Elevators in the home are highly beneficial as well as safe. Residential elevators provide ease of access to other floors in the home, provide a safer route for carrying things from floor to floor, and adds significant value to your house.
Are Home Elevators Safe?
Yes they are. Aside from the best quality and durability of our manufacturers’ products, they’re equipped with features that prevent injury and misuse. Home elevator regulations cover everything from the construction of the elevator shaftway, weight limit, speed, and travel distance.
Safety Features of a Residential Elevator
While each state has different rules and regulations, they all require safety mechanisms and codes to meet in order to pass inspection.
Many states including Connecticut require door interlocks at each landing to prevent any door accessing the elevator from being open if the cab is not at that particular landing.
There are two main types of safety sensors for home elevators: door sensors and pit sensors.
Door sensors prevent the elevator doors from closing if an object is detected. They use infrared or LED lighting to create a curtain of sorts, illuminating the entry way to the elevator cab at the landing.
Elevator pit sensors detect anything that might be in the pit and if something is detected, the elevator will not operate.
Fire alarms are required for operation. They must be installed in the shaftway.
The 3″ rule as it applies to home elevators refers to the space at the footing between the elevator and the landing. The rule says that the space cannot exceed 3″. This ensures that people and small pets do not fall through and trap them.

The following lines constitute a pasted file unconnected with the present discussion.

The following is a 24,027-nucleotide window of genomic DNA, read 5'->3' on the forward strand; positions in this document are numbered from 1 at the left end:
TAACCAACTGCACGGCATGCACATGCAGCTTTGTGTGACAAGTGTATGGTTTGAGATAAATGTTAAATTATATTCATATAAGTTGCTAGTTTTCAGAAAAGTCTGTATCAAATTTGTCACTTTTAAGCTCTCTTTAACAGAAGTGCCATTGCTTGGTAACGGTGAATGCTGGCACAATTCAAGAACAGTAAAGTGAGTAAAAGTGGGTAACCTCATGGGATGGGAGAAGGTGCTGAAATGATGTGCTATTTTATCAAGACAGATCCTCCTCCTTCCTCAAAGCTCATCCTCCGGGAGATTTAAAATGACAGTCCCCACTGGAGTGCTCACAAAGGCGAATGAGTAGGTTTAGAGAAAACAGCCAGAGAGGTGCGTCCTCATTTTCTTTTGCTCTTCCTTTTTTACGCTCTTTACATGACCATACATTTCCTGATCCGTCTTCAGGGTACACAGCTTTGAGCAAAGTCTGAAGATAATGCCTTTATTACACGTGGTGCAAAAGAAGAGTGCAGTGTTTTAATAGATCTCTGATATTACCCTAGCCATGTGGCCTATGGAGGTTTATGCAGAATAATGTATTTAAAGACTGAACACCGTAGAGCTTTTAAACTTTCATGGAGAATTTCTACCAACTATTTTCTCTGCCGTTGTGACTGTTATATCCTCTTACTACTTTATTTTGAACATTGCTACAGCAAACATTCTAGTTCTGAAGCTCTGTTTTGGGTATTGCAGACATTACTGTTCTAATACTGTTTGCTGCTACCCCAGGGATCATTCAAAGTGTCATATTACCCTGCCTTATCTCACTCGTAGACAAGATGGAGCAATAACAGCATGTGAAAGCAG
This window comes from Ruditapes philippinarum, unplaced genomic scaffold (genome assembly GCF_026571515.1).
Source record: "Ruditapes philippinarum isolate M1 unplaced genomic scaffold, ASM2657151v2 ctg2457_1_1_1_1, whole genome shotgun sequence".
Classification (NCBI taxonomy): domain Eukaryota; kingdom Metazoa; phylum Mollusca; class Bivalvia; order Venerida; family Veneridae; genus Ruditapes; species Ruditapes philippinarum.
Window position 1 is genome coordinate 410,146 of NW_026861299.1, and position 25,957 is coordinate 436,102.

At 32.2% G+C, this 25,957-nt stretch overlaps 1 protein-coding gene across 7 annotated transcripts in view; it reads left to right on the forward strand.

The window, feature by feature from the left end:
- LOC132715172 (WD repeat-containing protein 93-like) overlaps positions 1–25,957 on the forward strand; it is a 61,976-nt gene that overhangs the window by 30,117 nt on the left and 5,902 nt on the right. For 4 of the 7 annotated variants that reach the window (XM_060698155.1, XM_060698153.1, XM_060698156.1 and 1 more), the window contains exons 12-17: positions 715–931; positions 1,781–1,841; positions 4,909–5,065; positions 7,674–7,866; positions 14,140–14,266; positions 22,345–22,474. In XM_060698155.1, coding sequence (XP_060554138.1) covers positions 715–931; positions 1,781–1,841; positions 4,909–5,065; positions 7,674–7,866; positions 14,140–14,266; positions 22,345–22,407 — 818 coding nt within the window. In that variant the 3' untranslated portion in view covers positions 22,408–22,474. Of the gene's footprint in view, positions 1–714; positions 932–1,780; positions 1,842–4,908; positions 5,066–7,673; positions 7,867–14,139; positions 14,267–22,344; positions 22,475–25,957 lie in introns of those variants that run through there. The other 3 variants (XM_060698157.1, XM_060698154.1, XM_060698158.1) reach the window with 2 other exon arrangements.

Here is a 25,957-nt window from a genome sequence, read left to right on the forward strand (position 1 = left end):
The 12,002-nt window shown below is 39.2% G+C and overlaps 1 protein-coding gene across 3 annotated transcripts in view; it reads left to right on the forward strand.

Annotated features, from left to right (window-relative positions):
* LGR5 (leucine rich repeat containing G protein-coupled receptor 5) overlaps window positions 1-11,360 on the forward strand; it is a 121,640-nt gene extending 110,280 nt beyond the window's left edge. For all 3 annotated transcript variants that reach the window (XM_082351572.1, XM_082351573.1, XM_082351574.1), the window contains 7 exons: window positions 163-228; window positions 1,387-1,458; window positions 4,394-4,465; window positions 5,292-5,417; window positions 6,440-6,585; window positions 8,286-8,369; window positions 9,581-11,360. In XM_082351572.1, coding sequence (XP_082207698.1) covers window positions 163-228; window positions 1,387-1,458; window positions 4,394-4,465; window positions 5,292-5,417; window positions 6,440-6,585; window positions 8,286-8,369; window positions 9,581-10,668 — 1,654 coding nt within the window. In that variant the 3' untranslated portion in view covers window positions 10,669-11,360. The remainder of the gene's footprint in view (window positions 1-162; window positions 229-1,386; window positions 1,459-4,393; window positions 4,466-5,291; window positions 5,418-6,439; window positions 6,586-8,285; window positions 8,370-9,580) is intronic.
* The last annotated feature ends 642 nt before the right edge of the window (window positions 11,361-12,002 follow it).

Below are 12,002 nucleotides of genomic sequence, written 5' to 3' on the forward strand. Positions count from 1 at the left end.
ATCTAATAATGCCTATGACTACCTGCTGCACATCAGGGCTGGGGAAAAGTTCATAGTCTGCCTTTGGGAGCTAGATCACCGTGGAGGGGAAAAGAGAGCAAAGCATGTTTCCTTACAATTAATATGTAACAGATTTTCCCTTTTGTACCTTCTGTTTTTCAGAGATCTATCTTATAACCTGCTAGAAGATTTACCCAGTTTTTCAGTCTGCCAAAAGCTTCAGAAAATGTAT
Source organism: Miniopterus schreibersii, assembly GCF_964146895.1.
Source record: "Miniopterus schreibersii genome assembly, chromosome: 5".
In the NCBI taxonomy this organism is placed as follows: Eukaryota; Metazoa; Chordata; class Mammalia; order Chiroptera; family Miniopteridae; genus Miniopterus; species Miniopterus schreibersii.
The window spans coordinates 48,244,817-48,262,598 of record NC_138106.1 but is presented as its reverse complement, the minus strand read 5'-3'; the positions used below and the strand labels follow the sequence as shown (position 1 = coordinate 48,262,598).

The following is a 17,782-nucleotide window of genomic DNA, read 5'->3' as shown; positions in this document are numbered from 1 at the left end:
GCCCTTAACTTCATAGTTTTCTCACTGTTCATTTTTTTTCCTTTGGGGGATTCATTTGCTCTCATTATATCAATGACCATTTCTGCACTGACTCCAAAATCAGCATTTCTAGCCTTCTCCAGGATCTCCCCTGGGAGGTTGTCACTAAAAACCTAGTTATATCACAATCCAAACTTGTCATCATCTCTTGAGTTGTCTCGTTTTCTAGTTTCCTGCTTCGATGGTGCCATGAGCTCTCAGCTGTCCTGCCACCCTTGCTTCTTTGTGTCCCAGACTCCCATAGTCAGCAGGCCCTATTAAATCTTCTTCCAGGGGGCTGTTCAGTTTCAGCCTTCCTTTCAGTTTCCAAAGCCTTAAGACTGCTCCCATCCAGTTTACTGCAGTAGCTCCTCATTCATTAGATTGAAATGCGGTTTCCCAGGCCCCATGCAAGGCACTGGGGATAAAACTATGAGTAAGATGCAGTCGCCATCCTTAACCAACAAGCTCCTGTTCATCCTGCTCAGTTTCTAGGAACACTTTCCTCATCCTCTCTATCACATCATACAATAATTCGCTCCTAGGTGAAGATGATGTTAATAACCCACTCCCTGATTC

A landline must be active and connected to the cab phone inside the elevator.
An uninterruptible power supply is required for home elevators and is located inside the machine room. In the event of a power failure (power outage or shortage), the battery backup activates and lowers the cab to the first stop so you can exit safely.
Applicable Elevator Codes:
The Uniform Building Code (UBC) references the IBC (International Building Code) which references ASME A17.1.
Residential elevators are addressed in Part 5.3 of the ASME A17.1 code.
- 5.3.1 Private Residence Electric Elevators
- 5.3.2 Private Residence Hydraulic Elevators
This 2012 edition provides updated cross-references and additional guidelines to coordinate with A17.1-2007. It also features new guidelines on machine room-less (MRL) configurations.
Local jurisdictions need to be reviewed for additional compliance items and local regulations.
Example : California has its own set of Safety orders for elevators.
- Division of Occupational Safety and Health – Title 8 regulations
- Division 1. Department of Industrial Relations
- Chapter 4. Division of Industrial Safety
- Subchapter 6. Elevator Safety Orders
- Group 4
- Article 41